What makes the problem even worse is that most suppliers who might have what you're looking for in stock don't have people manning the phones who know jack about steel, tubing, grades or whatever to begin with. You might call an outfit who has tons of good material in the racks but the telephone people have no idea what you're talking about. Most of the time if you're not buying plumbing pipe they don't have time to deal with you. One of the problems is the 'lingo' of the materials industry. These people speak a different language than I do. I've been buying steel for well over 50 years and I have yet to figure out what language they're speaking most of the time.
Duane knows these folks very well and he can buy pretty much anything that's ever been made by any mill in the world but he's conversant with the 'Lingo' of the suppliers although I've seen it backfire on him a few times when the 'interpretation' didn't work out to well.
For most of us who are building bikes there are only a few types of material that we'll ever have to order. The most common is regular old 'Cold-Rolled' steel plate or 'Bar Stock' for flat parts and ERW or DOM tubing for the 'round' stuff.
In most cases you'll never have to worry about the material grades for flat stock as it's almost always C1018 for Cold Rolled material and this is more than adequate for motorcycle projects where you need to make axle plates, brackets or whatever.
When it comes to tubing however you have to make some educated guesses as to what you'll be needing. Generally speaking about 75% of all motorcycle frames are made from regular old grade 1008 carbon steel ERW tubing. This is about the bottom of the barrel with respect to quality and strength. This is what most factory frames are made from, especially the old ones. ERW stands for 'Electric Resistance Welded'. Basically this type of tubing is made from long segments of Cold-Rolled steel plate that is run through a series of dies and formed into tubing and then welded along the seam. The weld is smoothed on the outer surface of the tubing but left 'proud' on the interior of the tube. ERW is available in several different grades all the way from C1008 to C1026 from some mills.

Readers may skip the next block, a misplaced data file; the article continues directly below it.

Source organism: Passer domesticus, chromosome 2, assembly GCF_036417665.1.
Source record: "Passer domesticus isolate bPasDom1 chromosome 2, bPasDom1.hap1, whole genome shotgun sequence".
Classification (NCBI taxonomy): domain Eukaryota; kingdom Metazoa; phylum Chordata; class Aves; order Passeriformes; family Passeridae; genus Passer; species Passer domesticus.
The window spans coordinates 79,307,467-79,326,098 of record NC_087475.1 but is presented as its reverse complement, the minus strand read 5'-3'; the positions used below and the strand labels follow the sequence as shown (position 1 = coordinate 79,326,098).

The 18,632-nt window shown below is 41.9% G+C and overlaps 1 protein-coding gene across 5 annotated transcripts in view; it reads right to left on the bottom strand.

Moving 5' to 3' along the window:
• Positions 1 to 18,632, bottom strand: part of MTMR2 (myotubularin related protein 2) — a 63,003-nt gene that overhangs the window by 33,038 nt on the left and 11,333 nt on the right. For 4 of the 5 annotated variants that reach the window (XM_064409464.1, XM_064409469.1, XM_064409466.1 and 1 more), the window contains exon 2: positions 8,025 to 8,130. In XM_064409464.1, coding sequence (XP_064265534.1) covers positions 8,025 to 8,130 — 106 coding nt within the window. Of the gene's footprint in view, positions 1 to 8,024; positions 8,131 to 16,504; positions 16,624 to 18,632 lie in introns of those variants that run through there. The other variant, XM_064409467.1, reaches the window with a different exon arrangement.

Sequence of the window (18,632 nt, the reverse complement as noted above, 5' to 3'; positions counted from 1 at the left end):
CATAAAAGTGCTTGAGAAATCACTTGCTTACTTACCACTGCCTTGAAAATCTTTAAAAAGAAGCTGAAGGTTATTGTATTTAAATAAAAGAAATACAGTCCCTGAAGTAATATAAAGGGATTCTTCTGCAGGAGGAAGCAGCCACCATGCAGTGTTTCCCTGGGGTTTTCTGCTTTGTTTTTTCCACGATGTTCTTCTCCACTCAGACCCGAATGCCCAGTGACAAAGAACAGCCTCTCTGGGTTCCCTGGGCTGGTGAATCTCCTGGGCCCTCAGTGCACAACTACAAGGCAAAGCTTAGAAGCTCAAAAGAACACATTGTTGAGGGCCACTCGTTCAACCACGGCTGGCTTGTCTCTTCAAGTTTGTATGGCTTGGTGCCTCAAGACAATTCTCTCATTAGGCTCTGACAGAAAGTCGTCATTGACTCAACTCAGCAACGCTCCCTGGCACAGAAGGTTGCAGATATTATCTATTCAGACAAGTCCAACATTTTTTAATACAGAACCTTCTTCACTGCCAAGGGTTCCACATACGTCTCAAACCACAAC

The next step up in tube material is what we call DOM. In the bike business this is supposed to be some kind of mystical material that is super strong but in reality it's just regular old ERW but the tubes have been 'Drawn Over Mandrel' (DOM) to flatten down in the interior weld seam. Like ERW it comes in a variety of grades ranging from around ASTM 1020 to 1026. There is no difference in the initial 'strength' between ERW and DOM but that's a myth that is hard to get rid of.
In the 'steel trade' these types of tubing are often referred to as 'Mechanical Tubing' since they're typical application is in the building trades for steel framed structures and/or 'machine fabrication'.
A lot of folks don't realize that building a bike is basically like building a machine. One of the few builders I ever meet who did appreciate this was Indian Larry and he did understand the mechanical aspects of bikes as opposed to the visual elements and I personally think his work became so popular because he focused on the mechanical parts of the bike but that a story for another time.
The point of this article is to warn people about buying tubing that is represented as being one thing but when you get it it's something different. In the past year I've have literally dozens of emails from people who have ordered tubing from both online and store-front steel suppliers and they're not to sure they got what they asked for. How do you protect yourself and how do you know what you've got in your hands?
The first thing to look at is the tubing itself. Does it have any grade stamps stenciled on it? The snapshot below shows a typical piece of 1026 DOM. Sorry about the poor quality of the photo but my phone does not like to do closeups. If you squint your eyes you'll see some light white text on the tube. Basically what the stencil signifies is that it's made at such and such mill: it's type is ASTM-A513-5 (DOM) and it's Grade is C1026 (carbon steel 1026): and then the O.D. which in this case is 1.5-inches.